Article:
Bible Reading for SEP16: Daniel 10-12

Chapters 9–12 contain some of the most detailed
prophecies in the Bible, most of which have already
been fulfilled. Even though chapter 9 was included in
yesterday’s reading, I would like to devote a portion
of today’s comments on it, since an understanding of
Daniel’s 70 weeks is basic to Bible prophecy.

This chapter deals with two different periods
of time as relating to the Jews. Verses 1-19 refer to
the 70 years of captivity. Daniel was a great student
of the Scriptures, particularly those prophecies
relating to the destiny of his people. He was now 90
years old and, while reading from the Book of Jeremiah,
the Lord caused him to see that His people would be in
Babylon for 70 years. It is important to note here that
God does not give His people visions and dreams when He
can teach them through His Word. Since today His Holy
Spirit teaches us through His Word, we must beware of
any new revelation.

Daniel saw in his reading that the 70 years of
captivity were about to come to a close. Babylon
invaded Palestine and began its siege in 606 b.c., and
Daniel had an understanding of the prophecy in the year
539 or 538 b.c. Therefore, there were only about two
years remaining in the 70 years promised in Jeremiah.

In the first part of chapter 9 we see Daniel’s
prayer for Jerusalem. Here is another lesson each of us
can apply to our daily living. The Word of God and
prayer always go together. Daniel did not boast about
his insight into God’s Word; in fact, he did not even
preach a sermon. But he did go to his knees in prayer.

The “70 weeks” is generally understood to mean
70 weeks of years. That is, 70 sevens of years, or
seven times 70 years, which is 490 years. It was as
though the angel was saying, “The captivity had been 70
years; the period between the captivity and the coming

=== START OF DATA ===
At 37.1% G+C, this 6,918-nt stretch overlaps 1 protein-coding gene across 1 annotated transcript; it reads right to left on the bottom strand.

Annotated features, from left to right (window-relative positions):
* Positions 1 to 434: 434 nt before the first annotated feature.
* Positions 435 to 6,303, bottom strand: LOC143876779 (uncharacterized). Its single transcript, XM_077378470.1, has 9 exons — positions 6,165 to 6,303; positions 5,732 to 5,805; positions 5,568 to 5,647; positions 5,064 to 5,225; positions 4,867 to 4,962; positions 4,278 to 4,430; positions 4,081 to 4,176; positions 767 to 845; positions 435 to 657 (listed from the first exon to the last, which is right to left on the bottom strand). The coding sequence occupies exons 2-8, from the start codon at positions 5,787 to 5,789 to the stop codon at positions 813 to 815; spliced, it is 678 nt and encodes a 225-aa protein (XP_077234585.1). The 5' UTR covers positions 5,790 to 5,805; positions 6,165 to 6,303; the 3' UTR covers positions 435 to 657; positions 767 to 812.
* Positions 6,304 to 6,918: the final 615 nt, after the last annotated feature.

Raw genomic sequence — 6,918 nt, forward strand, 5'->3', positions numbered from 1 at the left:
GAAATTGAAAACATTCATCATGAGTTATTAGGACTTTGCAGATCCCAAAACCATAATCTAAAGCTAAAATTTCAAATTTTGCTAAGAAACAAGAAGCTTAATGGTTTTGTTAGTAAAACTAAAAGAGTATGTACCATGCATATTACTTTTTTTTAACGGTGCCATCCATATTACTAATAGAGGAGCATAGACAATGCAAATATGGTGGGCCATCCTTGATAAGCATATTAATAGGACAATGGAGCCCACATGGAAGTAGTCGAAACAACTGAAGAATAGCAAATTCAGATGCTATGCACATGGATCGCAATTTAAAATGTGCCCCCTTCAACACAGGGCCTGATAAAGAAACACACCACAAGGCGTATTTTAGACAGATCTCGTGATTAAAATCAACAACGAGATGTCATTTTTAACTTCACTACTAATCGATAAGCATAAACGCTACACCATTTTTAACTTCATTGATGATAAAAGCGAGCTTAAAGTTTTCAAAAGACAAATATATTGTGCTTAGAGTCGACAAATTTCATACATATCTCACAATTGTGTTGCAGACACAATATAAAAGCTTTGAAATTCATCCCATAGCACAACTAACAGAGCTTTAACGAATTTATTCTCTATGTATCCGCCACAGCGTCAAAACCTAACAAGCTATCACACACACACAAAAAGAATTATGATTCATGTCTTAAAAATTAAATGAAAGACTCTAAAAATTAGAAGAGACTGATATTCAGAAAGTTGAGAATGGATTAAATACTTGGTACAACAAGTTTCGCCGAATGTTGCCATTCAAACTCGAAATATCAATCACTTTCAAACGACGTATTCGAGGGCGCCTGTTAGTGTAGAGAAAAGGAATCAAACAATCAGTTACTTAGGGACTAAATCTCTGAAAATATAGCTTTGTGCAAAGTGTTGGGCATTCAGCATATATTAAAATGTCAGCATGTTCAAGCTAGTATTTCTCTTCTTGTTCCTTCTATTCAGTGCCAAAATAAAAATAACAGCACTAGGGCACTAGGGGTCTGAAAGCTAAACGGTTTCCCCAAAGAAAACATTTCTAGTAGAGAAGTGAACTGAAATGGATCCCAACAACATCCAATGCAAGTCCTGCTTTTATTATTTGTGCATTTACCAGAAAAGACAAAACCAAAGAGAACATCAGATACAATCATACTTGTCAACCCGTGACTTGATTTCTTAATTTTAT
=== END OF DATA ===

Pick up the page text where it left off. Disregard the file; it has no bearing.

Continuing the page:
of the Messiah will be seven times that long.” The date
from which the 70 weeks was to be counted was the
decree to rebuild Jerusalem (verse 25). There were
three decrees issued by Persian kings for this
purpose–in 536 b.c., 457 b.c., and 444 b.c. The
principal one was in 457 b.c.

The 70 weeks are subdivided into 7 weeks, 62
weeks, and one week (verses 25 and 27). It is difficult
to see the application of the “seven weeks”; but the 69
weeks, including the seven, equal 483 days, that is, on
the year-day theory (Ezekiel 4:6), which is the
commonly accepted interpretation of 483 years. This 483
years is the period between the decree to rebuild
Jerusalem, and the coming of the “Anointed One” (verse
25). The degree to rebuild Jerusalem, as noted above,
was 457 b.c. Adding 483 years to 457 b.c., brings us to
a.d. 26, the very year that Jesus was baptized and
began His public ministry. This is a remarkable
fulfillment of Daniel’s prophecy, even to the year.

The final week of seven years constitutes the
climax of Jewish history prior to the establishment of
the Messianic Kingdom. It is divided into two half-
periods (three and one-half years each). During the
first half the prince (world ruler, little horn) or
chapter 7:8,24,25, will make a covenant with the Jews,
who are restored in Palestine, with a renewing of
Temple worship. In the middle of the week the covenant
will be broken–worship for the Jews ceases (II
Thessalonians 2:3,4) and the time of Great Tribulation
begins. The advent of Christ, the Messiah, consummates
this period of desolation, bringing everlasting
righteousness to Israel, and judgment upon the prince
and his hosts (Revelation 19:20).

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